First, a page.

Bringing together literary scholars, computer scientists, ethicists, philosophers of mind, and scholars from affiliated disciplines, this collection of essays offers important and timely insights into the pasts, presents, and, above all, possible futures of Artificial Intelligence.
This book covers topics such as ethics and morality, identity and selfhood, and broader issues about AI, addressing questions about the individual, social, and existential impacts of such technologies. Through the works of science fiction authors such as Isaac Asimov, Stanislaw Lem, Ann Leckie, Iain M. Banks, and Martha Wells, alongside key visual productions such as Ex Machina, Westworld, and Her, contributions illustrate how science fiction might inform potential futures as well as acting as a springboard to bring disciplinary knowledge to bear on significant developments of Artificial Intelligence.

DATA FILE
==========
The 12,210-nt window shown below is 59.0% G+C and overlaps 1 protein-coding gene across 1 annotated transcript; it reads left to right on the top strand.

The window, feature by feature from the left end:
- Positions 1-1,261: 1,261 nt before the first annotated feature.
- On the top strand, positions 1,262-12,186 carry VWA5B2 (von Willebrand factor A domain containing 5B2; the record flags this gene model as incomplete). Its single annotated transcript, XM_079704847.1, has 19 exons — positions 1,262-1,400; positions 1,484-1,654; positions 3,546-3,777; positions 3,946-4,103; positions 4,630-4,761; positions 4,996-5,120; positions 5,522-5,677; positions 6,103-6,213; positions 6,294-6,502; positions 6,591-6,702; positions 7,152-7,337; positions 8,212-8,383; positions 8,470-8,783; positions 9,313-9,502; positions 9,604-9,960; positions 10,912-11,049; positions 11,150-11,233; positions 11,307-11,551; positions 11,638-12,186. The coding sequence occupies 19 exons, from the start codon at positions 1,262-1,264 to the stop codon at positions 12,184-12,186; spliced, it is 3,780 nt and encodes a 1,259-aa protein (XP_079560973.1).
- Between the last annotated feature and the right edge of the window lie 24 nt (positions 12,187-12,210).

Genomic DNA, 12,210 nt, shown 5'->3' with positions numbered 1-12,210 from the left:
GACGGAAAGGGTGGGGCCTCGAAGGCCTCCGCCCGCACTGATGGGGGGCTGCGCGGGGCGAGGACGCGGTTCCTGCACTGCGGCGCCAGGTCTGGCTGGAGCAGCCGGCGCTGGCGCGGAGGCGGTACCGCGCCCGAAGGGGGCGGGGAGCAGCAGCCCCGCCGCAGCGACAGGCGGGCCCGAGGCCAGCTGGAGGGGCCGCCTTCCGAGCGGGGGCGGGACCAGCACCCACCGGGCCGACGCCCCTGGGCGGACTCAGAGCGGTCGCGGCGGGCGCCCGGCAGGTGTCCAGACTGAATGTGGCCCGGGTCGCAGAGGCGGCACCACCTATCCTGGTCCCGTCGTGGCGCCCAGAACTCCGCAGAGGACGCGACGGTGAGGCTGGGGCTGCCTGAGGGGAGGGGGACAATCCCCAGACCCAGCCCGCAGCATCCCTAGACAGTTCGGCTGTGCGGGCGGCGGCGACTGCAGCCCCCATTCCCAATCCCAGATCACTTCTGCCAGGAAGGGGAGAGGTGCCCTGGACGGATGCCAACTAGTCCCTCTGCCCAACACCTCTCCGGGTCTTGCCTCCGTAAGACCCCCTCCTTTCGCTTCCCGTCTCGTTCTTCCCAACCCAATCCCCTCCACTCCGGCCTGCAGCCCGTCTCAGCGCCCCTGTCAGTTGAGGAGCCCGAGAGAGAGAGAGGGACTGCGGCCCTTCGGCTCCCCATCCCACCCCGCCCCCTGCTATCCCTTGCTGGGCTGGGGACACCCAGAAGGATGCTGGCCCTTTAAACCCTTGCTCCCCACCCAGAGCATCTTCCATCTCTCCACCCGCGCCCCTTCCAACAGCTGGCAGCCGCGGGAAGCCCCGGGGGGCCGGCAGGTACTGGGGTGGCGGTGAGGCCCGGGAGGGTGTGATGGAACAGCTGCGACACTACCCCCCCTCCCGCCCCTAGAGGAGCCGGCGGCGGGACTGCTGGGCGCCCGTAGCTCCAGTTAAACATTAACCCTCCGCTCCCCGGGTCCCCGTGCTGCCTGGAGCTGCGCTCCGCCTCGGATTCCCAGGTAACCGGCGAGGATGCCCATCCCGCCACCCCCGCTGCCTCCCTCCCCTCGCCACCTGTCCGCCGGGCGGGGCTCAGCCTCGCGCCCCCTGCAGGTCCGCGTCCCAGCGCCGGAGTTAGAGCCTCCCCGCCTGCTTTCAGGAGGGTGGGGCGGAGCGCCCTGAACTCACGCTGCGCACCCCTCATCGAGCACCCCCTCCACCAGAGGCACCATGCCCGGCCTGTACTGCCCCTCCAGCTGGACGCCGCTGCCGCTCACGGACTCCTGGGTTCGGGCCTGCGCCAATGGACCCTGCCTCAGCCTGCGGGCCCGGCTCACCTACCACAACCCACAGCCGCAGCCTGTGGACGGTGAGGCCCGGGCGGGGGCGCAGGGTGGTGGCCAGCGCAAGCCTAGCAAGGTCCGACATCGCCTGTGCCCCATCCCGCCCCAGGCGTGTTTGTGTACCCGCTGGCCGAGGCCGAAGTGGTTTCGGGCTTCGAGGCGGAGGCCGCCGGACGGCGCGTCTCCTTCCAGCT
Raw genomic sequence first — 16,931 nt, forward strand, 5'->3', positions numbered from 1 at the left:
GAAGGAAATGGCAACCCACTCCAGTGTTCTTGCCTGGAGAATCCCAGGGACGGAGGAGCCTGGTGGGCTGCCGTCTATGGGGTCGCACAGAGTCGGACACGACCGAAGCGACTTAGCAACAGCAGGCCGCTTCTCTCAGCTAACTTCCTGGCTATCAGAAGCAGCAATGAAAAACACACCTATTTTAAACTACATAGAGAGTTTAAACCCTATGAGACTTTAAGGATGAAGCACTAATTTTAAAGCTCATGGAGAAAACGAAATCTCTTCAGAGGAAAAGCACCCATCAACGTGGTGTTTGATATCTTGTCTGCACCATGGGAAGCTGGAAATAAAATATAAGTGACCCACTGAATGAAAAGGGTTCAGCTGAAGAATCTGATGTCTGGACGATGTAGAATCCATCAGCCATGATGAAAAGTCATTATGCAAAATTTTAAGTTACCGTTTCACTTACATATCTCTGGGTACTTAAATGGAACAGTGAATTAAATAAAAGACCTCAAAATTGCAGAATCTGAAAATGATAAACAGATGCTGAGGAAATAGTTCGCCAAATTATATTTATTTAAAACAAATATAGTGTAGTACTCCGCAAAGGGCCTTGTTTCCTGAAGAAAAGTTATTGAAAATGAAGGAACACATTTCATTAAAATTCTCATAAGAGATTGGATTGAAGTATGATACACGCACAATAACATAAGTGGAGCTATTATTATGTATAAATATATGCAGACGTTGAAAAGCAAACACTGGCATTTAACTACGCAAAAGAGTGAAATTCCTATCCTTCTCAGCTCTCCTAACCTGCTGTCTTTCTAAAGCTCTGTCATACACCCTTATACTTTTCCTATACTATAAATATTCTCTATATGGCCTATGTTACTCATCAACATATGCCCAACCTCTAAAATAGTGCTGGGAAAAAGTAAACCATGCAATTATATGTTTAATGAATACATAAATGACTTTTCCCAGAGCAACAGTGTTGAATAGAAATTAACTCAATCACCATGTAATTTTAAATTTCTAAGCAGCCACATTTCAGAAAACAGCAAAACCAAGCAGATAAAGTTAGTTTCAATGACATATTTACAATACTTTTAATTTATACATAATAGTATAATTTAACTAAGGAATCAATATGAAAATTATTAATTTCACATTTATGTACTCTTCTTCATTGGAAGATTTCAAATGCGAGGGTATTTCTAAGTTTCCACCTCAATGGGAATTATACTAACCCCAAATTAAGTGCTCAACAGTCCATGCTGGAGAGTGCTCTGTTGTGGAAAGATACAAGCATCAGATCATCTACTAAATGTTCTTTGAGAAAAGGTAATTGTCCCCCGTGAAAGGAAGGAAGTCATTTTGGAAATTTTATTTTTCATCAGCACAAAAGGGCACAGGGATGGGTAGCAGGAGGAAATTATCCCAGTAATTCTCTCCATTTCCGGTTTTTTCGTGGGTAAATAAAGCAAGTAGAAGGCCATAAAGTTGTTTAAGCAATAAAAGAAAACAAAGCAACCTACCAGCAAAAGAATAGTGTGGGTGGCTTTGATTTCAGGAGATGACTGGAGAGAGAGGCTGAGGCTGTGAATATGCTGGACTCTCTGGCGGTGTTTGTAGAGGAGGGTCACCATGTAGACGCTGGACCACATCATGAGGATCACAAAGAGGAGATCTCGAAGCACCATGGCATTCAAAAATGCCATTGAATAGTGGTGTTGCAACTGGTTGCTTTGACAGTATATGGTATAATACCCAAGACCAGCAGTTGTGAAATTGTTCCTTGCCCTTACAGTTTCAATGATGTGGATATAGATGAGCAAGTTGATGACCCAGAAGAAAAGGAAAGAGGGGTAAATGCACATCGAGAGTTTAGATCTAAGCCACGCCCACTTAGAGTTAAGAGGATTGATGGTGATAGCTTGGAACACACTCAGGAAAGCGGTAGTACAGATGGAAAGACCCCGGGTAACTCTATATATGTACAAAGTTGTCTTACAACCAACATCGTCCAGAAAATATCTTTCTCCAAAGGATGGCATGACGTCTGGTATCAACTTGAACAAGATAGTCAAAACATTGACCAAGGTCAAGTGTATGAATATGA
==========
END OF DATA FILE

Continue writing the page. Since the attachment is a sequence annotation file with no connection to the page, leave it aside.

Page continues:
Addressing a broad, interdisciplinary audience, both expert and non-expert readers gain an in-depth understanding of the wide range of pressing issues to which Artificial Intelligence gives rise, and the ways in which science fiction narratives have been used to represent them. Using science fiction in this manner enables readers to see how even fictional worlds and imagined futures have very real impacts on how we understand these technologies. As such, readers are introduced to theoretical positions on Artificial Intelligence through fictional works as well as encouraged to reflect on the diverse aspects of Artificial Intelligence through its many philosophical, social, legal, scientific, and cultural ramifications.